Perhaps the most famous of Lawrence's novels, the 1928 Lady Chatterley's Lover
is no longer distinguished for the once-shockingly explicit treatment of its subject matter--the adulterous affair between a sexually unfulfilled upper-class married woman and the game keeper who works for the estate owned by her wheelchaired husband. Now that we're used to reading about sex, and seeing it in the movies, it's apparent that the novel is memorable for better reasons: namely, that Lawrence was a masterful and lyrical writer, whose story takes us bodily into the world of its characters.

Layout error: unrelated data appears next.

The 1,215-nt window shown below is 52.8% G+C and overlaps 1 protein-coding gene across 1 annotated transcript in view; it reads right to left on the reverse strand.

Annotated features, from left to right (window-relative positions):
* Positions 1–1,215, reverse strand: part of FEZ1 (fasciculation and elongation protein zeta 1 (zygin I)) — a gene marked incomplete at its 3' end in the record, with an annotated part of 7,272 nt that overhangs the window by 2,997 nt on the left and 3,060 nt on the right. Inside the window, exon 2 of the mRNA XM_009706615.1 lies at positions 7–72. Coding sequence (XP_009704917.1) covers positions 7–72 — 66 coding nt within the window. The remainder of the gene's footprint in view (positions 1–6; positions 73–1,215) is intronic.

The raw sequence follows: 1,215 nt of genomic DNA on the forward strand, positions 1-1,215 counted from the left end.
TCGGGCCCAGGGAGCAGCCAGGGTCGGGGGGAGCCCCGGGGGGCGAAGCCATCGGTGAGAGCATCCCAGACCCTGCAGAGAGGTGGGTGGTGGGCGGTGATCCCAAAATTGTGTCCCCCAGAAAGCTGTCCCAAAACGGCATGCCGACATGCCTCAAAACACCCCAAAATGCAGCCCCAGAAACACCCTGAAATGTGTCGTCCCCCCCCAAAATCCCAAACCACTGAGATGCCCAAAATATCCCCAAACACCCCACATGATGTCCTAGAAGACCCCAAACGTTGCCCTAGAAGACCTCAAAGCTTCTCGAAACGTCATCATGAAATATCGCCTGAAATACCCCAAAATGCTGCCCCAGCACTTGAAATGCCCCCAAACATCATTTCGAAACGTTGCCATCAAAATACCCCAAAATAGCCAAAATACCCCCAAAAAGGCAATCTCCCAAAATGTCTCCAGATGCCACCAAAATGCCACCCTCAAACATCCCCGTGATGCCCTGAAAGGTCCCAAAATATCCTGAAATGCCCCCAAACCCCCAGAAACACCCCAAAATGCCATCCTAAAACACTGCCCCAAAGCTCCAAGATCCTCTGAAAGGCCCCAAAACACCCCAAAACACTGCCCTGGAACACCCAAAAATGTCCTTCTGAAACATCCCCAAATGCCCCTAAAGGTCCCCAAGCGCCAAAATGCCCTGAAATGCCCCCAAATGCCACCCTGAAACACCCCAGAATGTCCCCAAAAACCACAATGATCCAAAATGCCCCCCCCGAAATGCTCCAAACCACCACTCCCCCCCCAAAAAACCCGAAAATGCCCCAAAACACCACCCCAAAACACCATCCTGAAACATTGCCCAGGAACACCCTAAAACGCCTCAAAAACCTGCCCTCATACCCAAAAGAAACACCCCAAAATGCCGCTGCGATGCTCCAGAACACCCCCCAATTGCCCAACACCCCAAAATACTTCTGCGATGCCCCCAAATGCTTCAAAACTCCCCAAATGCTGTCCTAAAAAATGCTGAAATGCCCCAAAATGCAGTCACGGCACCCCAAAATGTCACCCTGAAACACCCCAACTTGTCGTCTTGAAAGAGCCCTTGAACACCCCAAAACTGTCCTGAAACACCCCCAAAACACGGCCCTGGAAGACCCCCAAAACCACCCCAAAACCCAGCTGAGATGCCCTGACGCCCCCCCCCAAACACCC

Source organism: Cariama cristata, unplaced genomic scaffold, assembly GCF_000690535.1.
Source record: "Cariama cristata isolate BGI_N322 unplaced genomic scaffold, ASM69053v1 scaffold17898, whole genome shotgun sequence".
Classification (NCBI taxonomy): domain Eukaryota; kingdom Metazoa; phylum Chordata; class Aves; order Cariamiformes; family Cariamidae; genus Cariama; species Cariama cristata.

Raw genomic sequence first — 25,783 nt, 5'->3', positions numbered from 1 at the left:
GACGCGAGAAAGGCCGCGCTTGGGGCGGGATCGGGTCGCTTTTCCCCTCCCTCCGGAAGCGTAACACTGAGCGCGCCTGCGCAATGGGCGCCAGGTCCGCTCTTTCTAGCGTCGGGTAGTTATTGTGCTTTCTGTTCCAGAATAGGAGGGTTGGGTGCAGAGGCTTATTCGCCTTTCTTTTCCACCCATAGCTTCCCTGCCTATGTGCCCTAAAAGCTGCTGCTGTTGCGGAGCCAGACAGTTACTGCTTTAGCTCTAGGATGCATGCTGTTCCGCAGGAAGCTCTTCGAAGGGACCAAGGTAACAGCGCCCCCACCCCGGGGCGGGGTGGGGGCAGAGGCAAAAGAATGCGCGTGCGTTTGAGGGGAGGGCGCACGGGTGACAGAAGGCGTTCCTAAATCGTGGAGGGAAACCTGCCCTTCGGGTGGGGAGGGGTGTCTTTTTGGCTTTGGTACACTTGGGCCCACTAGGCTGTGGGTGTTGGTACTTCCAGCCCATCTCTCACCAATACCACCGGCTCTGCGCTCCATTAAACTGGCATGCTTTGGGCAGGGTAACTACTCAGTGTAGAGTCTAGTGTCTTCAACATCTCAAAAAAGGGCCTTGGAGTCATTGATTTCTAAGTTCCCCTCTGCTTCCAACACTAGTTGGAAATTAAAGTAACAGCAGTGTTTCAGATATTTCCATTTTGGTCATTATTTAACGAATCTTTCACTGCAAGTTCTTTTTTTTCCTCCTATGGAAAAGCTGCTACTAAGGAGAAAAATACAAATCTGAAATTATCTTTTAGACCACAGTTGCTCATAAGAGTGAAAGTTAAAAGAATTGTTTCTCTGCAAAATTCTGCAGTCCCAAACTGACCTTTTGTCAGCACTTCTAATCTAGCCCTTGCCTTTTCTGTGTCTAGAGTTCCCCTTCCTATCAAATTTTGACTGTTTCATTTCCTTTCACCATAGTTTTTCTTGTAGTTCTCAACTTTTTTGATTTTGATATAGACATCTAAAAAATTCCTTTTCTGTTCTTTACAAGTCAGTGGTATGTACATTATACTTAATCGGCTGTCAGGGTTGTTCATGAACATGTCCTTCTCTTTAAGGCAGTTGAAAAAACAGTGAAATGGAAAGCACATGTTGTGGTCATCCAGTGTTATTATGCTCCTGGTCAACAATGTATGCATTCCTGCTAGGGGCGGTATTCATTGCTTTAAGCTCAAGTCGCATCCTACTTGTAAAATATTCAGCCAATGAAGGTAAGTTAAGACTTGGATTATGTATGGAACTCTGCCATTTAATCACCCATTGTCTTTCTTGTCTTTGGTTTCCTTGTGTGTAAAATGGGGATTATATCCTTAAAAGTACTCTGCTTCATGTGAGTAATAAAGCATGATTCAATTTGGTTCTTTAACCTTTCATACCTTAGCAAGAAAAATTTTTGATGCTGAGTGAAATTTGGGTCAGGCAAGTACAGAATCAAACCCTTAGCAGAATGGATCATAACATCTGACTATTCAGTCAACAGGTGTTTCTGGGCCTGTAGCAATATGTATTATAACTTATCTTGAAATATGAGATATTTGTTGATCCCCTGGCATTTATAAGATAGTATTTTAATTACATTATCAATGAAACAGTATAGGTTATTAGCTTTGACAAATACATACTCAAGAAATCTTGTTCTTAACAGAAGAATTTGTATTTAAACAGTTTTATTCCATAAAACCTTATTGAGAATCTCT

--This text refers to an alternate
"Nobody concerned with the novel in our century can afford not to read it." —Lawrence Durrell